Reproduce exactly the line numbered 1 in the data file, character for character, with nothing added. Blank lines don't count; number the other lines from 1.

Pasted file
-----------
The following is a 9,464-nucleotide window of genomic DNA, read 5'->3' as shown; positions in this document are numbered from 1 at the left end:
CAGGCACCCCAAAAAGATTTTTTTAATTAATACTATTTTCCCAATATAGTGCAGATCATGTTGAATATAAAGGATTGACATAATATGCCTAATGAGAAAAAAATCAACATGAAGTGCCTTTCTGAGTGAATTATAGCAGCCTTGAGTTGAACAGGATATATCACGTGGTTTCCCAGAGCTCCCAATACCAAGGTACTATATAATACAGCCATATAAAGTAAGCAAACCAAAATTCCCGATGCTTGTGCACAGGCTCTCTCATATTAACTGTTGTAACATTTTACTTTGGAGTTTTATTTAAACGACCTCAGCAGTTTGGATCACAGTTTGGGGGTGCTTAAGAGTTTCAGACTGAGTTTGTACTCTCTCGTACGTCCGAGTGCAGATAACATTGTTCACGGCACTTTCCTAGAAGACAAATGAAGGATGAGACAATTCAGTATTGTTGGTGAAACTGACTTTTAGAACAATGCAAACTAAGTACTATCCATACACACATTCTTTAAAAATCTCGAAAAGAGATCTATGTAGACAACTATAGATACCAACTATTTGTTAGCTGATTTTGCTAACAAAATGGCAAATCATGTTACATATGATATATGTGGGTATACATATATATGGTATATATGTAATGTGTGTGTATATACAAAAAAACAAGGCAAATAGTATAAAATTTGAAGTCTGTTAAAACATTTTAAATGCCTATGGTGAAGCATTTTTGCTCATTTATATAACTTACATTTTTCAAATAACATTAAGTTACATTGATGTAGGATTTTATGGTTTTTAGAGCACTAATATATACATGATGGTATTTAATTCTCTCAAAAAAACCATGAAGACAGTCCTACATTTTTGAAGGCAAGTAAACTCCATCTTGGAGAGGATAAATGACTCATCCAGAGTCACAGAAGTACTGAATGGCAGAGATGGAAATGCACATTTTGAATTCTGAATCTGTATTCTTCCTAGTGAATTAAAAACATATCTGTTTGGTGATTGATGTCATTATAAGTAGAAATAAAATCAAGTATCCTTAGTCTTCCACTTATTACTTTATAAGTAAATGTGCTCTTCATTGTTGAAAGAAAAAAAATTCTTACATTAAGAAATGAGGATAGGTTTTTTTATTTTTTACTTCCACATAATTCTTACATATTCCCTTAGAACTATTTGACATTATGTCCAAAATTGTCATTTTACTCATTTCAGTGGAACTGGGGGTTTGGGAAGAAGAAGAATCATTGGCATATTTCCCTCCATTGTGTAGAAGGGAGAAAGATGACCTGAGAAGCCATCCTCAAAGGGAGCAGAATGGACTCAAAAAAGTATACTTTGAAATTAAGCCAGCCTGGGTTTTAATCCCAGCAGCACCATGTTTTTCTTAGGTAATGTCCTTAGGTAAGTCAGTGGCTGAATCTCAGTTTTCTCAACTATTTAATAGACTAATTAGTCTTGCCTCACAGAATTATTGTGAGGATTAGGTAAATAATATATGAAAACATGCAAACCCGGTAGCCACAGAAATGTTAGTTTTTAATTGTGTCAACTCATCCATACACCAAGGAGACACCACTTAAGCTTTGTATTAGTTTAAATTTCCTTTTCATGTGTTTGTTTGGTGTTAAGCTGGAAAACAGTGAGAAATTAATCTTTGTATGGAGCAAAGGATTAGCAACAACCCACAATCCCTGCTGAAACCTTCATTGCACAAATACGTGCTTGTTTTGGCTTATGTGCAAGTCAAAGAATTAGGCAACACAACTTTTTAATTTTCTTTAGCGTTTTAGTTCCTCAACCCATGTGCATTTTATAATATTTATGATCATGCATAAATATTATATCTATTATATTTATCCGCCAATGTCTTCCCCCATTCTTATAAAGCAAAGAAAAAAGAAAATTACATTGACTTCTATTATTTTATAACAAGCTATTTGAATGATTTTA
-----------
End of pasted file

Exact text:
The following is a 9,464-nucleotide window of genomic DNA, read 5'->3' as shown; positions in this document are numbered from 1 at the left end: